Node Parameters Overview

All node parameters conform to a strict syntax. Parameters can represent constant values such as numbers or strings, reference values such as the names of other nodes, and even dynamic values in the form of maps or expressions. The way these are written is detailed below.

@ value [index] ::channel {f(vars)=expression}
|   |      |     |                  |
|   |      |     `-Selector         |
|   |      |              Expression'
|   |      `-Image Index          
|   `-Value-Part                 
`-Mapped Image
  Required for all parameters
  Required if the parameter is mapped

Parameters which say they are 'mapped' do not actually require a mapped value. Wherever you see a mapped parameter, you can give it a constant value instead of a mapped one, and it will behave as if it weren't mapped.

Visual Example: 'Blur and Switch'
Visual Example's File
<process name="Blur and Switch">
	<node type="FileReadImage" name="inputImage" file="scenery.png"/>
	<node type="BlankImage" name="resultImage"
	<node type="BoxBlur" name="blurredInput" source="inputImage"
	<node type="WritePixels" name="writtenImage" source="resultImage"
	<node type="FileWriteImage" name="resultWriter" source="writtenImage"

This file creates a process which reads in an image into inputImage using the file "scenery.png" with FileReadImage. The image is then blurred over a 10x10 area with BoxBlur, and then it is written by WritePixels to a 640x480 image. During the writing process, the channels are swapped. Red becomes blue, and blue becomes red. The original image is also rescaled to fit within the new 640x480 image. This happens because it is written using mapped parameters. The parameters red, green, and blue on WritePixels are all mapped. After WritePixels finishes, the resulting image is written to disk as "scenery_result.png" with FileWriteImage.

Constant Values

The simplest type of parameter is a constant value. The width, height, and file parameters in the above example file are parameters which take constant values. These parameters are simply the value and nothing more. For example, the width parameter for the rescale function may be set like this: width="256". A constant value can also represent a string, such as the size parameter for the rescale function: size="50% x 50%".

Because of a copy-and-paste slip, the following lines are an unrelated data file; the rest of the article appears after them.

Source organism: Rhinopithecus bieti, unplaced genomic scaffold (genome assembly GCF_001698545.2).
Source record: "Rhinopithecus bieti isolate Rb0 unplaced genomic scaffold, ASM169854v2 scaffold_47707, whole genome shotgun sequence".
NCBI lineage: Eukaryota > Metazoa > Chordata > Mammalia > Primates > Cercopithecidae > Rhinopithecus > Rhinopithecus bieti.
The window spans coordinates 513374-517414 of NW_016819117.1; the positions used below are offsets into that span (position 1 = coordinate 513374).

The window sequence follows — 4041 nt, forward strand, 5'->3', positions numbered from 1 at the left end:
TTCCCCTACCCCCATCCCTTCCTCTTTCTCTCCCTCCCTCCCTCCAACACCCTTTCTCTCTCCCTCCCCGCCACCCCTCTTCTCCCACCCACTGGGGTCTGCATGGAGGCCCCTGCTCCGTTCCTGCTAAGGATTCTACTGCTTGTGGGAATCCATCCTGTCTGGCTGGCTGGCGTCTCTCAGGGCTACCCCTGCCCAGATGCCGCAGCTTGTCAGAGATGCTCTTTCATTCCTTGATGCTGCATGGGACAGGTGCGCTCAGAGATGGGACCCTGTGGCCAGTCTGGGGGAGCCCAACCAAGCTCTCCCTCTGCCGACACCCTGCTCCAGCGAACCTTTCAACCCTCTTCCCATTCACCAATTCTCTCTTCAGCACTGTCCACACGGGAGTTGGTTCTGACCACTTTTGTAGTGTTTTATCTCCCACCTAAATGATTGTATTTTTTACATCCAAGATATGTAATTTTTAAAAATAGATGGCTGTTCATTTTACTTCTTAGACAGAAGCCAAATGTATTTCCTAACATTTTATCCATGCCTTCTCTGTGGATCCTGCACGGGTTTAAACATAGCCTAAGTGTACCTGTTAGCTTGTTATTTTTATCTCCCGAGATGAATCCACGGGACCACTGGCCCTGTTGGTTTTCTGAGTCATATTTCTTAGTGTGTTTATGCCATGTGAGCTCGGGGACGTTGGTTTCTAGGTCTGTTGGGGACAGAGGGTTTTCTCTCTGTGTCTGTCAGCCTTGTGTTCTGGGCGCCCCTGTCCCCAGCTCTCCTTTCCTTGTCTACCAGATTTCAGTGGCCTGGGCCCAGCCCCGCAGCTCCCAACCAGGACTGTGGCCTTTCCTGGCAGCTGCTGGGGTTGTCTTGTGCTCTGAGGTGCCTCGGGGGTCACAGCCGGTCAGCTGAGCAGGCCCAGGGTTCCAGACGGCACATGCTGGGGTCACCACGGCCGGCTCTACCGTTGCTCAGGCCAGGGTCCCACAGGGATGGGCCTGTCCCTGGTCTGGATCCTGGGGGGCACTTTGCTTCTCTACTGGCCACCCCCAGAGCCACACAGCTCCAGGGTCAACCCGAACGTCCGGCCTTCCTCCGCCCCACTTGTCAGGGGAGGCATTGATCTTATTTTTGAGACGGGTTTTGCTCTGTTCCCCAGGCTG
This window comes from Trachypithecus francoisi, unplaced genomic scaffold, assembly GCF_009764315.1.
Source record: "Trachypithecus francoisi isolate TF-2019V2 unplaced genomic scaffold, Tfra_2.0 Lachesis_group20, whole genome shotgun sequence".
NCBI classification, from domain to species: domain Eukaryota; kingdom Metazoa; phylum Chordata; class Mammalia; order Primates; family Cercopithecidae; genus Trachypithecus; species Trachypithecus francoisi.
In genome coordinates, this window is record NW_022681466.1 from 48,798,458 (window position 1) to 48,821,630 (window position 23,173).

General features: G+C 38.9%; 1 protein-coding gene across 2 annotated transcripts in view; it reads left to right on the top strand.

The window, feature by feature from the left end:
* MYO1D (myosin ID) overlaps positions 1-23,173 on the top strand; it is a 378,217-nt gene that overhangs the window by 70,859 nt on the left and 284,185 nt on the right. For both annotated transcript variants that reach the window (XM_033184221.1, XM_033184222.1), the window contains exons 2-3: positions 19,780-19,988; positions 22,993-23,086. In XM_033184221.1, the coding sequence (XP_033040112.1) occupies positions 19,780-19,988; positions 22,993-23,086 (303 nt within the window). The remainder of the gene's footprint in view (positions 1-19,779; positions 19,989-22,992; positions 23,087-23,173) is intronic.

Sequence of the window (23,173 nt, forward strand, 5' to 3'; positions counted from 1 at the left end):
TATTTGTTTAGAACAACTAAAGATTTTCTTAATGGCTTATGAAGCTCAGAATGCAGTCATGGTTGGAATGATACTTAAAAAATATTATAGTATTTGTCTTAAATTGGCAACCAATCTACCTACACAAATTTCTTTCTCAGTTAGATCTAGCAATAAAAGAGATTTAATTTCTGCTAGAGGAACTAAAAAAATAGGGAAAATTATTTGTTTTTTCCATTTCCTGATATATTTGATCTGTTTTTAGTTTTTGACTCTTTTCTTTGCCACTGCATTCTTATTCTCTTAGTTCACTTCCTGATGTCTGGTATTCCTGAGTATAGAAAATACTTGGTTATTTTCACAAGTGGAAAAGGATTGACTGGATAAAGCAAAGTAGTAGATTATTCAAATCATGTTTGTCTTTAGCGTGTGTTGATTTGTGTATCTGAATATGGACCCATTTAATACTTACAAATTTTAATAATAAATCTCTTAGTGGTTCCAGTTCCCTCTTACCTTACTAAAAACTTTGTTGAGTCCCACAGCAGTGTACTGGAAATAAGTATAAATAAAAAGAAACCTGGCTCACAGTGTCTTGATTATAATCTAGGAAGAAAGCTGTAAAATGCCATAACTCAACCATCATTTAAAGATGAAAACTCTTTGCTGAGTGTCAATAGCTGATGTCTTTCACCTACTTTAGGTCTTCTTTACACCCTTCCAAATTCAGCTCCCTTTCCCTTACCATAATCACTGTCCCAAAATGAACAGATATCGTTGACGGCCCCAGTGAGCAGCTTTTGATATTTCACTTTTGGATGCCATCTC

sets width to the constant numeric value 256.
size="50% x 50%"
sets size to the constant string value "50% x 50%".
Reference Values

Parameters may also be used to reference other object types, such as nodes or matrices. The most common parameter that takes a reference value is the source parameter, used to specify which node has the images to be used as the source for another node. The source parameter names another node to use images from.

If there is a node named inputImage, its images will be used as the source.
Mapped Values

Certain parameters are what Atom defines as mapped parameters. These parameters take a mapped value, which is similar to a constant value in that it is a plain numerical value, except the actual value may be taken from somewhere else, and is allowed to change as the filter is running. A mapped value consists of two parts: the value-part, and the expression-part. The value-part must be prepended with the at symbol @ in order for Atom to recognize it as mapped.

The value part can be a constant value or a reference value. Constant values are typically used when the user wants to drive the value entirely with the expression, whereas reference values are used for pulling values from external sources, such as nodes or matrices.